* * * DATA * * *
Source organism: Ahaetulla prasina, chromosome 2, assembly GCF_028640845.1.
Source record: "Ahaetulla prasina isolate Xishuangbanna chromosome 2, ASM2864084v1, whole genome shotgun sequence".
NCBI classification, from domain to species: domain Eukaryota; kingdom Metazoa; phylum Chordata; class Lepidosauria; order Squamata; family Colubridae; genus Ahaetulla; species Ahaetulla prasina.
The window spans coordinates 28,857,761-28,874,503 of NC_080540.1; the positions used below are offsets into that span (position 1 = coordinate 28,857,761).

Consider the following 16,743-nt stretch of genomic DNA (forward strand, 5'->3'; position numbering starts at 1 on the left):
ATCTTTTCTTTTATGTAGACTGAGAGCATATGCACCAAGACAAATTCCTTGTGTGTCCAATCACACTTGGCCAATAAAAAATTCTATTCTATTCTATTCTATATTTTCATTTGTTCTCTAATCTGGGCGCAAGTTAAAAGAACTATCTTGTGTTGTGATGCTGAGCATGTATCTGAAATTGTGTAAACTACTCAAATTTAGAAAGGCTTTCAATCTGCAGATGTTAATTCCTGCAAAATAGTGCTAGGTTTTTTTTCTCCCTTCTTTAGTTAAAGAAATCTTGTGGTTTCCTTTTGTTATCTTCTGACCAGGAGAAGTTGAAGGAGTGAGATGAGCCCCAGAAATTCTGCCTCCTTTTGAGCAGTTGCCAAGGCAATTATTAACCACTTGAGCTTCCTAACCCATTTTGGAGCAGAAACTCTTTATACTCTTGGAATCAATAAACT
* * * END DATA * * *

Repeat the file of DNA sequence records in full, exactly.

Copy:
Source organism: Ahaetulla prasina, chromosome 2, assembly GCF_028640845.1.
Source record: "Ahaetulla prasina isolate Xishuangbanna chromosome 2, ASM2864084v1, whole genome shotgun sequence".
NCBI classification, from domain to species: domain Eukaryota; kingdom Metazoa; phylum Chordata; class Lepidosauria; order Squamata; family Colubridae; genus Ahaetulla; species Ahaetulla prasina.
The window spans coordinates 28,857,761-28,874,503 of NC_080540.1; the positions used below are offsets into that span (position 1 = coordinate 28,857,761).

Consider the following 16,743-nt stretch of genomic DNA (forward strand, 5'->3'; position numbering starts at 1 on the left):
ATCTTTTCTTTTATGTAGACTGAGAGCATATGCACCAAGACAAATTCCTTGTGTGTCCAATCACACTTGGCCAATAAAAAATTCTATTCTATTCTATTCTATATTTTCATTTGTTCTCTAATCTGGGCGCAAGTTAAAAGAACTATCTTGTGTTGTGATGCTGAGCATGTATCTGAAATTGTGTAAACTACTCAAATTTAGAAAGGCTTTCAATCTGCAGATGTTAATTCCTGCAAAATAGTGCTAGGTTTTTTTTCTCCCTTCTTTAGTTAAAGAAATCTTGTGGTTTCCTTTTGTTATCTTCTGACCAGGAGAAGTTGAAGGAGTGAGATGAGCCCCAGAAATTCTGCCTCCTTTTGAGCAGTTGCCAAGGCAATTATTAACCACTTGAGCTTCCTAACCCATTTTGGAGCAGAAACTCTTTATACTCTTGGAATCAATAAACT